If you visit places outside Dhaka, you will find many unknown local brands in many product categories at district or upazilla (smaller administrative unit) levels. Some of them sound funny (like “tiktiki” or lizard brand mosquito coils in Savar), some brand names are highly symbolic (like “Hati” or Elephant brand drycell batteries in Mymensingh) etc. Some names are plain owners’ name and nothing else. You won’t find these brands at national level stores, however, they are successfully surviving at regional level for a long time. Have you ever thought of where they got the competitiveness to face national level competitors in this age of media spending and superiority claims? It is interesting to think of their competitive advantages.
I think the prime source of competitiveness at the rural or district level is the “price”. These local brands perform the basic function that they promise and are available at lower prices to attract the segment of cash-strapped customers. So, their target segment(s) could altogether be different from that of the national competitors.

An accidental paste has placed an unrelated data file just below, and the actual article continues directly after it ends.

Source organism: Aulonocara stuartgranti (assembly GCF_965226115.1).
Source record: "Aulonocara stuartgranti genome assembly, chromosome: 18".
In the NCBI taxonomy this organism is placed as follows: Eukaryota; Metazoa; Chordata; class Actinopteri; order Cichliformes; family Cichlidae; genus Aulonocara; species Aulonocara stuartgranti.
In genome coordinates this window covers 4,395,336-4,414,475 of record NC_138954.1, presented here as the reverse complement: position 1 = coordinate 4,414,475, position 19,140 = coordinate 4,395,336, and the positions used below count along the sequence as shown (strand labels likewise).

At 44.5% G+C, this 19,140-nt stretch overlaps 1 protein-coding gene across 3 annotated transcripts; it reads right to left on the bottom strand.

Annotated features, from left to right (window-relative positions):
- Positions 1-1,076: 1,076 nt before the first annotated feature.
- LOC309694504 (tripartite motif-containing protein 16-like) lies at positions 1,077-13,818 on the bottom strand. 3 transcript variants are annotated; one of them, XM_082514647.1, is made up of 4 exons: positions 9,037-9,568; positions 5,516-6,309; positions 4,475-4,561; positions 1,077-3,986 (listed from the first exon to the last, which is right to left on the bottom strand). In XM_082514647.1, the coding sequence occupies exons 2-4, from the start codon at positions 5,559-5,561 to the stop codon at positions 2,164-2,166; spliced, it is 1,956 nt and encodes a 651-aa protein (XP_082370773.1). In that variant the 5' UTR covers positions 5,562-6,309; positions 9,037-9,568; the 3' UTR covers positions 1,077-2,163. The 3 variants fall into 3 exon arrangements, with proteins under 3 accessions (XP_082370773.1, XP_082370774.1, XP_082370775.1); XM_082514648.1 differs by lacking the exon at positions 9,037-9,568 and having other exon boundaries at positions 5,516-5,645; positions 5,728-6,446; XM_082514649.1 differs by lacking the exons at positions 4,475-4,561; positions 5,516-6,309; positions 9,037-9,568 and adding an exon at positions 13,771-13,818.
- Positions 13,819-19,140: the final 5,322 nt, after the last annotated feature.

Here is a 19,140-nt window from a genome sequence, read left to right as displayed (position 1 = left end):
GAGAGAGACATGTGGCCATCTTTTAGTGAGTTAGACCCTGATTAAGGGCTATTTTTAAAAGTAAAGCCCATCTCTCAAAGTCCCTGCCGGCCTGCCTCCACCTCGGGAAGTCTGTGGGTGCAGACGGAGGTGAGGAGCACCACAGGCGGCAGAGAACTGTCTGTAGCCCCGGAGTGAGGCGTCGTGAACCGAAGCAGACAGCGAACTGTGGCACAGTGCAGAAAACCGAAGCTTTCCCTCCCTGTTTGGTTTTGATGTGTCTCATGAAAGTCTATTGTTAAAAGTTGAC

The second source of competitiveness could be the easy access to “distribution” outlets. Regional brands are quick to reach the regional outlets, sometimes into deeper pockets at outskirts where national producers have hard time reaching them. So, “availability” makes these brands survive in a competitive scenario.
Some local brands are sponsored by local businesses that have great social contributions as well. For example, Amrit Lal Day in Barisal, whose products are found everywhere competing effectively against national competitors. Apart from its “karikor bidi” businesses, which may not promote any social cause, the group has great contribution in education sector which cannot be denied. People can easily “connect” themselves to this brand, making it popular regionally.